TRAFFIC: M’sia a major ivory transit point


The Borneo Post

Date Published


See link for workshop photos.

KUALA LUMPUR: A new analysis by TRAFFIC points to Malaysia as the world’s major ivory transit point, with its ports serving as a major gateway for the flow of tonnes of illicit ivory between Africa and Asia, says Kanitha Krishnasamy the author and the wildlife trade monitoring network’s senior programme manager in Southeast Asia.

She said the records of ivory seizure from January 2003 to May 2014 linked Malaysia to 66 confiscations worldwide totalling a massive 63,419kg. Only 19 of the seizures were made in Malaysia. The remaining 47 occurred outside the country, mostly after shipments had passed undetected through Malaysia’s ports.

“The sheer volume of ivory flowing through Malaysia’s ports has flagged it as a country of concern at the global level. Getting tough on the traffickers involved in smuggling of ivory into Asia should be a top priority for national enforcement agencies,” she said at the two-day workshop on ‘Reporting Wildlife Crime and Malaysia’s Role in the Global Wildlife Trade’ held at the Malaysian Press Institute (MPI) here recently.

She added that the vast majority of the 63,419 tonnes came from just 26 large-scale seizures. Large shipments and seizures, over 500kg in total, point to the potential involvement of organised criminal networks.

She said the report showed that the Malaysia-linked seizures involved the import, export and re-export of ivory from at least 23 countries and territories around the world.

Particularly, it documents Malaysia’s progression over the years to the current unenviable position as the principal transit point for ivory sourced in Africa and redirected to Asia, especially Viet Nam, Hong Kong and China.

“More than 30 per cent of all seizures originated from Kenya, Tanzania and Uganda – three major exit points in Africa for the world’s illegal elephant ivory trade. Seizures also linked Malaysia to Kenya and Uganda in the trafficking of 23 rhino horns between Aug 2010 and Dec 2013.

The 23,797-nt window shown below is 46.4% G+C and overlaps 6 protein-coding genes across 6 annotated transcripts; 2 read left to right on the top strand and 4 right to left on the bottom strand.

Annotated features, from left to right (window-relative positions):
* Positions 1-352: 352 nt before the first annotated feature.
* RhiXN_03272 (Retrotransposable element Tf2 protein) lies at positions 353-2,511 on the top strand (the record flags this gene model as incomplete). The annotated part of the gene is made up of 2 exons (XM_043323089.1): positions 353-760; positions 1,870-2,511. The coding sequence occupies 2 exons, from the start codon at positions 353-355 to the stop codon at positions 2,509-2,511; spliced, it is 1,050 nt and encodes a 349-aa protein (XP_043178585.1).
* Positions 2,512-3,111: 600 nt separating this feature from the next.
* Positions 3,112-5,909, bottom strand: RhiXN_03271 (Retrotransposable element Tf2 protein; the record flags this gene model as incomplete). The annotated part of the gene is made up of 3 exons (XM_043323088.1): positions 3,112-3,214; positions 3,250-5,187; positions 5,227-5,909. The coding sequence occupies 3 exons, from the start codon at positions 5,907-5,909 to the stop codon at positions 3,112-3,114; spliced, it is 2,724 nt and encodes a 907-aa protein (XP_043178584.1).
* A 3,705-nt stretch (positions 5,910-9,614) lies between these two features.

“Malaysia has been implicated in further seizures beyond the study period involving at least five tonnes seized in Australia, Kenya, Thailand and Viet Nam after passing through the country,” she added.

In July this year, Malaysian authorities seized more than a tonne of ivory originating from the Democratic Republic of Congo.

“Just last week, 12 suspects were arrested in connection with the smuggling of 114 pieces of cut ivory and other wildlife parts, that were seized from premises in Malaysia.

“While commending the recent seizure, Traffic urges Malaysia to intensify its collaboration and communication with ivory source and consumer countries and recommends authorities to enhance their risk indicator and profiling techniques to detect high-risk shipments,” said Kanitha.

Malaysia is one of eight countries of ‘primary concern’ that has been identified by the Convention on International Trade in Endangered Species of Wild Fauna and Flora (CITES) as being most heavily implicated in the illegal trade of ivory, requiring Malaysia to effectively implement a National Ivory Action Plan (NIAP) to address the situation.

“With no open ivory markets, Malaysia’s role is purely one of transit. It can extricate itself from this situation if its National Ivory Action Plan focuses efforts on tracking and dismantling the criminal networks using Malaysia as a transit point.”

She pointed out that efforts by all countries subjected to the NIAP process to tackle the problem, including Malaysia, would come under scrutiny at the 17th Meeting of the Conference of the Parties to CITES which will take place in Johannesburg, South Africa from Sept 24 – Oct 5.

Besides ivory, other wildlife being trafficked through Malaysia are tigers, pangolins, bears, snakes, clouded leopards, fresh water turtles, tortoises and owls.

The two-day workshop organised by MPI was attended by 22 participants from various media organisations and was conducted by Traffic, a wildlife trade monitoring network. It works to ensure that trade in wild plants and animals is not a threat to the conservation of nature. Traffic is a strategic alliance of IUCN and WWF. For more information click to

Meanwhile, when contacted yesterday, a spokesman from the Sarawak Forest Department said so far there has been no case in the state. “But we are monitoring our ports and airports constantly,” he said.